(40.7) Yáng Yí 楊儀 [Wēigōng 威公]

Yáng Yí appellation Wēigōng was a man of Xiāngyáng. During Jiàn’ān [196-2120] he was appointed by the Inspector of Jīngzhōu Fù Qún as Registrar, but abandoned Qún and went to join Administrator of Xiāngyáng Guān Yǔ. Yǔ appointed him Merit Officer, and sent him as messenger west to visit Xiān-zhǔ [Liú Bèi]. Xiān-zhǔ discussed with him military strategy and politics, and was greatly pleased with him, and therefore appointed him Bureau Officer of the Soldiers of the General of the Left.


When Xiān-zhǔ became King of Hànzhōng [219], he selected Yí to enter the Secretariat. When Xiān-zhǔ took Imperial title and led an eastern campaign against Wú, Yí and Director of the Secretariat Liú Bā did not get along, so he was transferred to a remote post as Administrator of Hóngnóng.


Jiànxīng third year [225], Chancellor [Zhūgě] Liàng appointed him Advisor to the Army to assist in government affairs to prepare to go south. Fifth year [227], he followed Liàng to Hànzhōng. Eighth year [230], he was promoted to Chief Clerk, and also appointed General Soothing the Army. Liàng repeatedly set out with the army, and Yí always aided in the planning and raising of provisions and supplies, and did not inspect matters extremely thoroughly and so finished quickly. The military’s etiquette system was all determined by Yí. Liàng deeply appreciated Yí’s ability and relied on Wèi Yán’s valor, always hated that the two men could not be at peace, and did not favor one over the other.


Twelfth year [234], he followed Liàng to camp at Gǔkǒu. Liàng died on the battlefield. Yí then led the army back, also executed [Wèi] Yán, and believed his achievements and merits were great and so he should succeed Liàng in managing the government. He called on Commandant Zhào Zhèng to use the Zhōuyì’s divination, but the cast was ‘family man,’ and he was silent and not pleased.


While Liàng was living he secretly left instructions, that because Yí was impetuous and narrow-minded, his intention was with Jiǎng Wǎn. Wǎn therefore became Director of the Secretariat and Inspector of Yìzhōu. When Yí returned, he was appointed Master of the Central Army, without a personal command and could only act at his own discretion and that nothing more.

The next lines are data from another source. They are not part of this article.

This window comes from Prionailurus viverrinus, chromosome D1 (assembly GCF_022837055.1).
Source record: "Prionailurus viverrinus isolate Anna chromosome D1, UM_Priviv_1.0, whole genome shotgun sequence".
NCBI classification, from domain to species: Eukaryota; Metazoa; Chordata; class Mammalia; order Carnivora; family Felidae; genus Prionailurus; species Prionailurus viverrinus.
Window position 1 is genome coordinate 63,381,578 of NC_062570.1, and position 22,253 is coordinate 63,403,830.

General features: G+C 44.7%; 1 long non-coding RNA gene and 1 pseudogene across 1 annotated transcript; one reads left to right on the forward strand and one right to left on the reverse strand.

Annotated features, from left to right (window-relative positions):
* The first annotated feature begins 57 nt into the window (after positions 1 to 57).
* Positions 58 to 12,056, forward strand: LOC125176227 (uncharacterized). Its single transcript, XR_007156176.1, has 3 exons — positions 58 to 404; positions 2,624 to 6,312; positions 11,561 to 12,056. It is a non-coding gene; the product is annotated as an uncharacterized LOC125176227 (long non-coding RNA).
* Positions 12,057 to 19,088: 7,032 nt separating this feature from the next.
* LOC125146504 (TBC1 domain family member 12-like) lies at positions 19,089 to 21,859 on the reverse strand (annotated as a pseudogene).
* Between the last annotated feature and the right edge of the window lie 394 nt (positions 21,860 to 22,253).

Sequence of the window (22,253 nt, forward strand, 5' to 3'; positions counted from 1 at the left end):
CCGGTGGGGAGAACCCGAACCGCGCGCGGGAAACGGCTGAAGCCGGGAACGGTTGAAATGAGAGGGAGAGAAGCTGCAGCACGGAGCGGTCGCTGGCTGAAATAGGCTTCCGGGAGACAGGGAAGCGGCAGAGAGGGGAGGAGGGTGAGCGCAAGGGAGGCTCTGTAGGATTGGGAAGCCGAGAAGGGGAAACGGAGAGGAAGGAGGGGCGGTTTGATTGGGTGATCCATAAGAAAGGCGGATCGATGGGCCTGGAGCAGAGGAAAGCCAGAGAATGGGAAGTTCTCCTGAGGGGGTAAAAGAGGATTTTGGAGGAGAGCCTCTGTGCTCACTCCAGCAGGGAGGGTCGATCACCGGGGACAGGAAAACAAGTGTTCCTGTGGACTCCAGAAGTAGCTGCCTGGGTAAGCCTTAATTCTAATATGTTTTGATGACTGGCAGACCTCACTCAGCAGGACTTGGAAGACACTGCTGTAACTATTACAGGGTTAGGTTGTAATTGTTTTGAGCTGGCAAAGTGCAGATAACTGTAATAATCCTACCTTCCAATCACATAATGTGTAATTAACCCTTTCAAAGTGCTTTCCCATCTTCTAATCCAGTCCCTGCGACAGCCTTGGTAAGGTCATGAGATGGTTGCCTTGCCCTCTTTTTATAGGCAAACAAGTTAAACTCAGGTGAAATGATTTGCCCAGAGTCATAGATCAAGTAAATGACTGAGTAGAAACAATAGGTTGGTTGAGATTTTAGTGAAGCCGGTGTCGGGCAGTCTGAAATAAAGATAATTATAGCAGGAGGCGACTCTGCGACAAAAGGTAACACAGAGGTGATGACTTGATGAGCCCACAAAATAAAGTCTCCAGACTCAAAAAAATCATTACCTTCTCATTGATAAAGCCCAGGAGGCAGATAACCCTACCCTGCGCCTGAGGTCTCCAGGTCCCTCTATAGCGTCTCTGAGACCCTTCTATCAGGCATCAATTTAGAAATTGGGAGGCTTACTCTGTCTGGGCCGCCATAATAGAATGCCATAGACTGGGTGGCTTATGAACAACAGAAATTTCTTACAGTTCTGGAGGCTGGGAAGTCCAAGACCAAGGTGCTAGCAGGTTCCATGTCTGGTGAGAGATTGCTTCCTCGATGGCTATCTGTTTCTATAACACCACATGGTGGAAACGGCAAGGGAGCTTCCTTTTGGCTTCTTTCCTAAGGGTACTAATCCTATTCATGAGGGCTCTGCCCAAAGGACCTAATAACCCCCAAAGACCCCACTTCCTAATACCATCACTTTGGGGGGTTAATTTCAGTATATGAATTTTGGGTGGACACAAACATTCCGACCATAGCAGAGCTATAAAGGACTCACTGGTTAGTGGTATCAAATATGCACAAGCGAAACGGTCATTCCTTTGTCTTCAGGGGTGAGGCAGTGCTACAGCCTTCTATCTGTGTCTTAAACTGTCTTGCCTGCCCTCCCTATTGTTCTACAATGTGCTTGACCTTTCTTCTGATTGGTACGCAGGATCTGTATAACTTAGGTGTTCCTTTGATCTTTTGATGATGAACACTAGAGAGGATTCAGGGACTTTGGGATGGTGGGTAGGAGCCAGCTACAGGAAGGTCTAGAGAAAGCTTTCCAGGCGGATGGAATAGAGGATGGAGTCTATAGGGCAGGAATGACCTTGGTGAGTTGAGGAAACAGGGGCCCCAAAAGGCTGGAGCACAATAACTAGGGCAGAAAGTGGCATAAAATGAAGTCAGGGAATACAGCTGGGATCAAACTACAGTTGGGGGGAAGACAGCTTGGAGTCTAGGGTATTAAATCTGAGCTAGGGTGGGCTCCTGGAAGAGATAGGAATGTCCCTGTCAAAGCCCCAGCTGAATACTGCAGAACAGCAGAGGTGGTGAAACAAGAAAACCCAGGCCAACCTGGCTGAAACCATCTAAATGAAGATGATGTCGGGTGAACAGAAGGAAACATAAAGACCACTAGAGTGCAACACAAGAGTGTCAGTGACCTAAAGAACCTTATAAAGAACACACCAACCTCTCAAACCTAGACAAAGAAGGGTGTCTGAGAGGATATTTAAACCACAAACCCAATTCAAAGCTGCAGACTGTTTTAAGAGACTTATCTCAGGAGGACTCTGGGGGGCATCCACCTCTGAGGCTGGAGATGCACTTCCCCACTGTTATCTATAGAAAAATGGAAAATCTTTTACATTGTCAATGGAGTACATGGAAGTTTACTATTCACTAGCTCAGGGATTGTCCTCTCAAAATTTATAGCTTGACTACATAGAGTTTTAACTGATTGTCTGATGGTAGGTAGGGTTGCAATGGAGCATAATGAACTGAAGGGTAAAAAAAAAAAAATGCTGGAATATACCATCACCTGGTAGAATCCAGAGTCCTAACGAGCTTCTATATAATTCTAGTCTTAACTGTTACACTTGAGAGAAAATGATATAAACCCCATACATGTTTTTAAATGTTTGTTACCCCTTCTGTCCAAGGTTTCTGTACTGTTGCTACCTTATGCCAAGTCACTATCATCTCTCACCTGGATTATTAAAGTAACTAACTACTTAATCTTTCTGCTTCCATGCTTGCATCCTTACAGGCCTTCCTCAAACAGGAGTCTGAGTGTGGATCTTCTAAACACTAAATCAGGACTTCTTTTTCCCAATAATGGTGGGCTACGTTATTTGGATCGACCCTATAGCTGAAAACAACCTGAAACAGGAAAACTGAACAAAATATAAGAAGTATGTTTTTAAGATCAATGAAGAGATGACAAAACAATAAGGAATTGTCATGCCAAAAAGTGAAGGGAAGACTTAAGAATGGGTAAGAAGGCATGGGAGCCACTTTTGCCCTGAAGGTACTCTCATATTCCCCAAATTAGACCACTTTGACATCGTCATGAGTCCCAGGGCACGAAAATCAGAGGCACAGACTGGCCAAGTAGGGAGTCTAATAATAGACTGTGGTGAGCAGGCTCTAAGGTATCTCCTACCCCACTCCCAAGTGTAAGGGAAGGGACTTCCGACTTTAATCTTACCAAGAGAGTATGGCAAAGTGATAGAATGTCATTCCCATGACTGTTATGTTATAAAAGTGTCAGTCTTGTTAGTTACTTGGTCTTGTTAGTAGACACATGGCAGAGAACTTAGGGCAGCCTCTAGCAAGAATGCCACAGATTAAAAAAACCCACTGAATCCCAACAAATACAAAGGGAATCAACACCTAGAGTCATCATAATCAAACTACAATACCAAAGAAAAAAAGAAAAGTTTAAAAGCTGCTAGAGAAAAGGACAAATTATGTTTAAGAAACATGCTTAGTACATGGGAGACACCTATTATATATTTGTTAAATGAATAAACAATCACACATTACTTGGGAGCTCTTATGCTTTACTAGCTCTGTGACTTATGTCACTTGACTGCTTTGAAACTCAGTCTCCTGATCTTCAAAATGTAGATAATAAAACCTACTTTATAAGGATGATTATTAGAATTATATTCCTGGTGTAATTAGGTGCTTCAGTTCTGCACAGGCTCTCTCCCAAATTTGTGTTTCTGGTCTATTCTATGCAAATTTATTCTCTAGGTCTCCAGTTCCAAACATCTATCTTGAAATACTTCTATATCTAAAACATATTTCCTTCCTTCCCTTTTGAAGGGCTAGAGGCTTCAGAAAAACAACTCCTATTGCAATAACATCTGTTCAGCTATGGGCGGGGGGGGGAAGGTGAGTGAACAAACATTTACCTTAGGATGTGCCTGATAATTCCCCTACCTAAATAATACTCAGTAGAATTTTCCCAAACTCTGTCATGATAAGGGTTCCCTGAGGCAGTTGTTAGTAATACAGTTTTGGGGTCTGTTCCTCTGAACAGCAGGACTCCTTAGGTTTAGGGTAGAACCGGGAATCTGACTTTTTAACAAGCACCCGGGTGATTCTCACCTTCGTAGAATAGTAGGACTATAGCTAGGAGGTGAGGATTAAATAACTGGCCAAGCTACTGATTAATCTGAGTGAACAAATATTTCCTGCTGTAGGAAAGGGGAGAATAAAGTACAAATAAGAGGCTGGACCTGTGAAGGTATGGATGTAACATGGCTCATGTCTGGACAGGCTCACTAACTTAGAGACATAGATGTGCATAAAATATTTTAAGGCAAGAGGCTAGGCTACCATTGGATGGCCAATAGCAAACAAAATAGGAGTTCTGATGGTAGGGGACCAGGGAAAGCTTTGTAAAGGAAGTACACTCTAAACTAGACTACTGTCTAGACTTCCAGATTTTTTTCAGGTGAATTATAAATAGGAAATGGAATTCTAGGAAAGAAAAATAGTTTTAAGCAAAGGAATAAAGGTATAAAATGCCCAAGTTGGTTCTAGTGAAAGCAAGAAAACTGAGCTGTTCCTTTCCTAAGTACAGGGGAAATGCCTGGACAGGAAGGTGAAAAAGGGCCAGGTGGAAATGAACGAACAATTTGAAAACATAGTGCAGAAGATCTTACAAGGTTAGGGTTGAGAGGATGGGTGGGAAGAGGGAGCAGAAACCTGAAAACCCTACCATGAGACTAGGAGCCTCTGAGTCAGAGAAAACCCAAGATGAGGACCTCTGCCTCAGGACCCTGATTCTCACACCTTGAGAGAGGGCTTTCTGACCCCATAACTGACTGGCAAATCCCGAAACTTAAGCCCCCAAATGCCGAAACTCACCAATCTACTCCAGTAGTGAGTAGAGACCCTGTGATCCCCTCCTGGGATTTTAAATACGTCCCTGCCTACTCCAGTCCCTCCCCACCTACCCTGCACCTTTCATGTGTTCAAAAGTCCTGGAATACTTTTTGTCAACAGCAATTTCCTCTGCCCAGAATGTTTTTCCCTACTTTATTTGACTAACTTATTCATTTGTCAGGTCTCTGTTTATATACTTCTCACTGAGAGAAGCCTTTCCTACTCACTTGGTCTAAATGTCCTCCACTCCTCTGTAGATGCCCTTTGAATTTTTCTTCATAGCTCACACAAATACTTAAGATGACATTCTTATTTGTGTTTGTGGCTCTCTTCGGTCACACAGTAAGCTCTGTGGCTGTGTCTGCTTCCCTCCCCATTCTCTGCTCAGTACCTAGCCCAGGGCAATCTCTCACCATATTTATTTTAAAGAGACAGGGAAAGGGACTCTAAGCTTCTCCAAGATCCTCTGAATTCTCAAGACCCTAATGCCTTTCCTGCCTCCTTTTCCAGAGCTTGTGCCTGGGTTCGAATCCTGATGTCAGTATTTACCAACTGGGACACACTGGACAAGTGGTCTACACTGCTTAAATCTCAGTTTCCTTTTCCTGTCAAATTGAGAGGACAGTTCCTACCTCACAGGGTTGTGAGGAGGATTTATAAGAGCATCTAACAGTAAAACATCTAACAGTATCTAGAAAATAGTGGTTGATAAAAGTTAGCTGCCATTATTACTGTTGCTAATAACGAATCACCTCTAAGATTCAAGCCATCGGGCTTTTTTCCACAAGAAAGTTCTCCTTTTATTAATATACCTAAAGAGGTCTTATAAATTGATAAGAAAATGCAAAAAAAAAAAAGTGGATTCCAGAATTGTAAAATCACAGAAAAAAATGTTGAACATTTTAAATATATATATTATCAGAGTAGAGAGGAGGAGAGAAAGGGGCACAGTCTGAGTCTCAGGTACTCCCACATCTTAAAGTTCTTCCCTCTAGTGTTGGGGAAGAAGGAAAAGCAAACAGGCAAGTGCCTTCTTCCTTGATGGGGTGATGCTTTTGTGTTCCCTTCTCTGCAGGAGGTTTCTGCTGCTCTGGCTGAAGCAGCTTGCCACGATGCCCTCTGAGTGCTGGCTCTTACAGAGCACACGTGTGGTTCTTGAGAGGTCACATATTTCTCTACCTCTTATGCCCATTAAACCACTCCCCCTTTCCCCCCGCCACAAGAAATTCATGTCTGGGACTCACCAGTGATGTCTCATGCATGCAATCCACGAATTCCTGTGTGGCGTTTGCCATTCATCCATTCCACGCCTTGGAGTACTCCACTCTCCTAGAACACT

Previously, Yí was appointed by Xiān-zhǔ to the Secretariat, and Wǎn was appointed Secretariat Official. Later though they were both Chief Clerks to the Army of the Chancellor, Yí always accompanied and undertook the burdensome work, and believed his seniority and ability were above Wǎn, and therefore his resentment and indignation showed in his speech and face, and he sighed of everything that came from his insides. At the time people were afraid he would speak inappropriately, so none dared follow him. Only Master of the Rear Army Fèi Yī went to console and visit him.


Yí told [Fèi] Yī his resentments and frustrations, and from beginning to end he spoke on and on, and also said to Yī: “Previously at the time the Chancellor died, if I had led the army to join Wèi, then would the present situation have fallen to this? It makes one regret being unable to go back to then.” [Fèi] Yī secretly memorialized this speech.


Thirteenth year [235], Yí was demoted to commoner and exiled to Hànjiā prefecture. When Yí arrived there, he again sent up a letter of libel, and his words were infuriating, so the prefecture arrested Yí. Yí killed himself, and his wife and children returned to Shǔ. (1)


  • (1) Chǔguó Xiānxián Zhuàn says Yí’s elder brother Lǜ was styled Wēifāng. When young he had moral conduct, and south of the Jiāng he was capped. The province and commandery sought to recruit him, and all the lords invited him, but all he would not serve. Aged seventeen years he died. The village people called him Moral Conduct Sir Yáng.

〔一〕 楚國先賢傳云:儀兄慮,字威方。少有德行,為江南冠冕。州郡禮召,諸公辟請,皆不能屈。年十七,夭,鄉人號曰德行楊君。

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